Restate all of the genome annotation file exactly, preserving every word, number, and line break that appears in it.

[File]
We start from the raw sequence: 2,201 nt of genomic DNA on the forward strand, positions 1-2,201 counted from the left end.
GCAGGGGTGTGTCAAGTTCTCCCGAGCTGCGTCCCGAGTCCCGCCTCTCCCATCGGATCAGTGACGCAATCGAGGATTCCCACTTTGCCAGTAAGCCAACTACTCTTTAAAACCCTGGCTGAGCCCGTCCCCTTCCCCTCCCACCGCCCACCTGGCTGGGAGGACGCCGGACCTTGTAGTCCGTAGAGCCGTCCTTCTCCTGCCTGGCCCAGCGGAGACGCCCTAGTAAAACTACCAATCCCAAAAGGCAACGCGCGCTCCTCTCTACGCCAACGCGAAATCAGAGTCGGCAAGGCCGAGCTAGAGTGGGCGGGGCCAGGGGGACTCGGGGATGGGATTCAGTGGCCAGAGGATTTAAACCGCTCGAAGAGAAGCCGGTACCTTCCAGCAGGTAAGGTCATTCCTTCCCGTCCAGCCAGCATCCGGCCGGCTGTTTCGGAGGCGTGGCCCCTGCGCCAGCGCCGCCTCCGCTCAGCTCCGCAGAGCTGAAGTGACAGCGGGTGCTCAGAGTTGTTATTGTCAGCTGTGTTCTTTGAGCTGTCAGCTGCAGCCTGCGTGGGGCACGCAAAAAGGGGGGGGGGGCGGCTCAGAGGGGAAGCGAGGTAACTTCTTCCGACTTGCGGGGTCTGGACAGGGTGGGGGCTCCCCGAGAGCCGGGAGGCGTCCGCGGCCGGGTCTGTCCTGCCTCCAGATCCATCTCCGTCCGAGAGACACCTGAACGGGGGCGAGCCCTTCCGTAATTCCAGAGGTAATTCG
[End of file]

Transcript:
We start from the raw sequence: 2,201 nt of genomic DNA on the forward strand, positions 1-2,201 counted from the left end.
GCAGGGGTGTGTCAAGTTCTCCCGAGCTGCGTCCCGAGTCCCGCCTCTCCCATCGGATCAGTGACGCAATCGAGGATTCCCACTTTGCCAGTAAGCCAACTACTCTTTAAAACCCTGGCTGAGCCCGTCCCCTTCCCCTCCCACCGCCCACCTGGCTGGGAGGACGCCGGACCTTGTAGTCCGTAGAGCCGTCCTTCTCCTGCCTGGCCCAGCGGAGACGCCCTAGTAAAACTACCAATCCCAAAAGGCAACGCGCGCTCCTCTCTACGCCAACGCGAAATCAGAGTCGGCAAGGCCGAGCTAGAGTGGGCGGGGCCAGGGGGACTCGGGGATGGGATTCAGTGGCCAGAGGATTTAAACCGCTCGAAGAGAAGCCGGTACCTTCCAGCAGGTAAGGTCATTCCTTCCCGTCCAGCCAGCATCCGGCCGGCTGTTTCGGAGGCGTGGCCCCTGCGCCAGCGCCGCCTCCGCTCAGCTCCGCAGAGCTGAAGTGACAGCGGGTGCTCAGAGTTGTTATTGTCAGCTGTGTTCTTTGAGCTGTCAGCTGCAGCCTGCGTGGGGCACGCAAAAAGGGGGGGGGGGCGGCTCAGAGGGGAAGCGAGGTAACTTCTTCCGACTTGCGGGGTCTGGACAGGGTGGGGGCTCCCCGAGAGCCGGGAGGCGTCCGCGGCCGGGTCTGTCCTGCCTCCAGATCCATCTCCGTCCGAGAGACACCTGAACGGGGGCGAGCCCTTCCGTAATTCCAGAGGTAATTCG